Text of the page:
• Investment strategy: ELSS primarily invests in equities, offering the potential for returns but with associated market risks. PPF, on the other hand, focuses on fixed-income instruments, providing more stability but a lower return potential.
  • Lock-in period: Many investors prefer high liquidity or the ability to convert their investments to cash quickly and effortlessly. But to claim the tax benefit under Section 80C, investors must remain invested in the eligible investment for a specific period. ELSS has a clear advantage here, as it has the lowest lock-in period of 3 years among all Section 80C investments. PPF, on the other hand, has a lock-in period of 15 years.
  • Return potential: Due to their equity exposure, ELSS funds have the potential to generate relatively higher returns over the long term whereas PPF offers a fixed, albeit tax-free, interest rate.
  • Risk: PPF is a good option for investors who are risk-averse and can afford to lock in their money for 15 years. On the other hand, investors willing to take some risk for potentially better returns can choose ELSS. The preferred way to reduce risk in ELSS is to stay invested for the long term.
  • Flexibility: ELSS provides more flexibility in terms of investment horizon, allowing investors to stay invested beyond the lock-in period. PPF, once matured, can only be extended in fixed blocks of five years.


So is ELSS better than PPF? Both ELSS and PPF serve as valuable tax-saving instruments with distinct features and benefits. The choice between the two depends on your risk tolerance, investment horizon, and financial goals. ELSS may be more suitable for investors seeking higher returns, while PPF offers relative stability and security for long-term savings. It's essential to assess your individual financial situation before making a decision. Always remember to consult a financial expert before making any investment decisions. Happy investing!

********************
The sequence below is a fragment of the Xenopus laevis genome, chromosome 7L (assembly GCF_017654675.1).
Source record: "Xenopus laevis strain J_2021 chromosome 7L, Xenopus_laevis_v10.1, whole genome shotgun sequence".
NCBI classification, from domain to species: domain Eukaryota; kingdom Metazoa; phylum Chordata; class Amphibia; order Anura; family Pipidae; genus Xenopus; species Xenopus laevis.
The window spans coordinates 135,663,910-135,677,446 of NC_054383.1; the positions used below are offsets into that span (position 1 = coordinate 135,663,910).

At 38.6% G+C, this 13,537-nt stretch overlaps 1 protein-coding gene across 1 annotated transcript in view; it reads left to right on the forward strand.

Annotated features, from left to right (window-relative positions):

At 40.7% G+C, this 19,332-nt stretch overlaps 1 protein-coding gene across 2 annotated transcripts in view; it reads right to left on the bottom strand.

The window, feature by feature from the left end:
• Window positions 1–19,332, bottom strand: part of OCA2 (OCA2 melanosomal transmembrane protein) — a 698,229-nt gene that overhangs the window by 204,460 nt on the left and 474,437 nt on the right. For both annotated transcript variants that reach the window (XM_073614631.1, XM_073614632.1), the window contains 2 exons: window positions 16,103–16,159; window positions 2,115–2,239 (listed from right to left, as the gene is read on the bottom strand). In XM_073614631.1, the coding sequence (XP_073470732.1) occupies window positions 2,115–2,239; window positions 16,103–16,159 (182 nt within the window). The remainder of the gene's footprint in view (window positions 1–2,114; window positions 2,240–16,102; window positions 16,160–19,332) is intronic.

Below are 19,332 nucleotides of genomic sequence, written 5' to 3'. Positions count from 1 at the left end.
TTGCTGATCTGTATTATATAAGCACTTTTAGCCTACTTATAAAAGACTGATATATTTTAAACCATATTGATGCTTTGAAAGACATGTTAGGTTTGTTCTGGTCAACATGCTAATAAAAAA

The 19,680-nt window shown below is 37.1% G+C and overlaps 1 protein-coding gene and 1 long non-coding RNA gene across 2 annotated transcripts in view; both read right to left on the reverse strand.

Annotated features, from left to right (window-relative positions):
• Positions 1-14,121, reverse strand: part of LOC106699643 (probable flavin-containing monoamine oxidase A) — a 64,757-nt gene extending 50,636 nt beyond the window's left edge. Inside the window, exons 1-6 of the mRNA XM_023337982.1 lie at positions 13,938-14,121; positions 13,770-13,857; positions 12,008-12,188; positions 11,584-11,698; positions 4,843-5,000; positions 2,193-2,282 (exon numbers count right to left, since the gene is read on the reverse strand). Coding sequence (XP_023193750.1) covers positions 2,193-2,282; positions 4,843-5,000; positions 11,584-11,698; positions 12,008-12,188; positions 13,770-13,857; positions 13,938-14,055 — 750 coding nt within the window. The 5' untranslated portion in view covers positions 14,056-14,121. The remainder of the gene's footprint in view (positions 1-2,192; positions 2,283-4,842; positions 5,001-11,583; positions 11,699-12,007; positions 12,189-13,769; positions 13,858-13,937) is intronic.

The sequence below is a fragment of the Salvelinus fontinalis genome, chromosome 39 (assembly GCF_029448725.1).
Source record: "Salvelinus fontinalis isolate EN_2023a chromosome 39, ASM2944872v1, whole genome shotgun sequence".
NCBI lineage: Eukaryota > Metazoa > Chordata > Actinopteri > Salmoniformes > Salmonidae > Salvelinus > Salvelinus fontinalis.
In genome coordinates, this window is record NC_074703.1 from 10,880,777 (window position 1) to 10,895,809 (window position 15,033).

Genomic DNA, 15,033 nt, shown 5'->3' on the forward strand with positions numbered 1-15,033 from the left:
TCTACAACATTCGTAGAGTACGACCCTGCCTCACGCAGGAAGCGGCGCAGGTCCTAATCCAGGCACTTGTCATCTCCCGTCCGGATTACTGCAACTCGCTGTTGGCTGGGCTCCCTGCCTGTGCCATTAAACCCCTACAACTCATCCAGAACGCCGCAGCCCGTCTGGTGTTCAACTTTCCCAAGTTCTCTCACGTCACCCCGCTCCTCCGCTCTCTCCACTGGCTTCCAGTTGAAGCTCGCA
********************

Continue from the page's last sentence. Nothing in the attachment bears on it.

Can I withdraw my ELSS investments before the lock-in period?
ELSS has a lock-in period of 3 years, and premature withdrawal is not allowed. PPF, on the other hand, allows partial withdrawals after a certain period.

What key features distinguish ELSS and PPF?
ELSS is a market-linked mutual fund with the potential for relatively reasonable returns, while PPF is a fixed-income scheme with guaranteed returns and sovereign backing.

Mutual Fund investments are subject to market risks, read all scheme related documents carefully.
This document should not be treated as endorsement of the views/opinions or as investment advice. This document should not be construed as a research report or a recommendation to buy or sell any security. This document is for information purpose only and should not be construed as a promise on minimum returns or safeguard of capital. This document alone is not sufficient and should not be used for the development or implementation of an investment strategy. The recipient should note and understand that the information provided above may not contain all the material aspects relevant for making an investment decision. Investors are advised to consult their own investment advisor before making any investment decision in light of their risk appetite, investment goals and horizon. This information is subject to change without any prior notice.